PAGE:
After the election, we were told to “give him a chance.” Many on the left counseled that his more outrageous campaign rhetoric was just that – rhetoric meant to stir up his base that would never be implemented. Barely two months in, that’s been shown to be terrifyingly optimistic.
People who fled to America for a better life, for a chance to be free from the crushing poverty and violence engendered by American policies of military and economic meddling in their countries, are now living in fear of their families being torn apart. People who grew up in the United States, speak English as their first language, and don’t remember any other home, are at risk of being deported to a place that is utterly foreign to them.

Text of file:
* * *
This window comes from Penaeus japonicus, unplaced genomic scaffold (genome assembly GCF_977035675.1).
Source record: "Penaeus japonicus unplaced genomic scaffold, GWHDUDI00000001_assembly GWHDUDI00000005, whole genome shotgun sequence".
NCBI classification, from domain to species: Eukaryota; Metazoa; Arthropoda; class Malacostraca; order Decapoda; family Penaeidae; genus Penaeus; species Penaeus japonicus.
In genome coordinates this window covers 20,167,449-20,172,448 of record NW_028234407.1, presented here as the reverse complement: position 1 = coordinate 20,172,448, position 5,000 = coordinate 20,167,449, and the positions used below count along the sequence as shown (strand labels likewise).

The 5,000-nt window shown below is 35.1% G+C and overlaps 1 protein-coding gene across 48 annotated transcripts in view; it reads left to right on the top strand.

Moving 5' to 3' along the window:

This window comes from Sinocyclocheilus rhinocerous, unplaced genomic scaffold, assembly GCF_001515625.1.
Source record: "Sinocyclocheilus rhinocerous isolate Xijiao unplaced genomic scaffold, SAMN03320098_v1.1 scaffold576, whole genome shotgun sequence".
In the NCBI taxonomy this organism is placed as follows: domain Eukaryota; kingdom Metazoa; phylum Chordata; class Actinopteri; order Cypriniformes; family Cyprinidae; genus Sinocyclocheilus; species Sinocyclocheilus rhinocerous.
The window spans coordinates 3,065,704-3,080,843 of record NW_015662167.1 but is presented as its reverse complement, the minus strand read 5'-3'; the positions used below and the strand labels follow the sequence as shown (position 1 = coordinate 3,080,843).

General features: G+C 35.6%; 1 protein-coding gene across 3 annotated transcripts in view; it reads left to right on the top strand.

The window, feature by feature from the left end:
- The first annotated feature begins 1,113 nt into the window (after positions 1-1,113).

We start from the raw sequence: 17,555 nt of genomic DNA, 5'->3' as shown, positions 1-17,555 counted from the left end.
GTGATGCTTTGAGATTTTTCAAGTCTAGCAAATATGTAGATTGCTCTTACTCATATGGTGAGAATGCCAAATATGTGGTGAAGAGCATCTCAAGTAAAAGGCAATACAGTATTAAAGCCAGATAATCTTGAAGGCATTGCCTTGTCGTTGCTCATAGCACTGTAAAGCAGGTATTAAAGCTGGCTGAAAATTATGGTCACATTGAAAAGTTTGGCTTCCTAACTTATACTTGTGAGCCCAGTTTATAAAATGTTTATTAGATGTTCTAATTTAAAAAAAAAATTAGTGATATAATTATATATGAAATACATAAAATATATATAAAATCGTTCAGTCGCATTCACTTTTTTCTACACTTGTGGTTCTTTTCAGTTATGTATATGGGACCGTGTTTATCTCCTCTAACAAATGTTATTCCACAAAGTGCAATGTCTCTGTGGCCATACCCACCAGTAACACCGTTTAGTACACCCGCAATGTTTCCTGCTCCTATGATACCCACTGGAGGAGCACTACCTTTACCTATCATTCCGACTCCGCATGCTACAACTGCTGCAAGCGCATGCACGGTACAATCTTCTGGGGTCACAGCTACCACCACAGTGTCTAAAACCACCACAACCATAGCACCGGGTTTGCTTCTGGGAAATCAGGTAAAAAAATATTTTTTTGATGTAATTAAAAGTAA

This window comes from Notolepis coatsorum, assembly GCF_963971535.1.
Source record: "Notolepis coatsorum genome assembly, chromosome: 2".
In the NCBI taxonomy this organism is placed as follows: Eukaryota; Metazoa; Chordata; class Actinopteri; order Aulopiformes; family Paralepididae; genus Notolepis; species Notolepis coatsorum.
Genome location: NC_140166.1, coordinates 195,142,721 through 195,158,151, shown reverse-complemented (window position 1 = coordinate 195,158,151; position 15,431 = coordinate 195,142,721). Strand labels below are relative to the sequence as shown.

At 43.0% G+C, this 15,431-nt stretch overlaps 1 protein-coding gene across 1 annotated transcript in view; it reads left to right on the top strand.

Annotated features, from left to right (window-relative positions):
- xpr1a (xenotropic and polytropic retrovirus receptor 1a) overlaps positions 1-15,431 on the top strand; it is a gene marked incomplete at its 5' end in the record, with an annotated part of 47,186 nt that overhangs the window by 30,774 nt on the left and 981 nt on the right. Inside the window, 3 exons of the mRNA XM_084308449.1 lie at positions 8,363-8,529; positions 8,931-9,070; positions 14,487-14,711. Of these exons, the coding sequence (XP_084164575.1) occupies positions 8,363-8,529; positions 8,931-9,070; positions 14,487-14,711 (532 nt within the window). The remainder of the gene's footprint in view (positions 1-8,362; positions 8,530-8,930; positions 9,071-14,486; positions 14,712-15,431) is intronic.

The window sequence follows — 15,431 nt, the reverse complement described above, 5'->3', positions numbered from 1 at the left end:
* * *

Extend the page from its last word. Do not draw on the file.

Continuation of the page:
The Standing Rock Sioux, who waged a courageous fight to protect their water from the rapacity of the oil industry, are seeing the Dakota Access Pipeline forced through by an administration indifferent (or actively hostile) to their wellbeing.
Regulatory agencies charged with protecting public health and safety, public lands, and the environment – the common good – are being gutted so that massive corporations can generate more profits for people who don’t need the money.
Transgender students are seeing their safety and wellbeing, their very personhood, written off as a “states-rights” issue, as the (possibly treasonous) attorney general vows to go after legalized marijuana in states where it is the law of the land.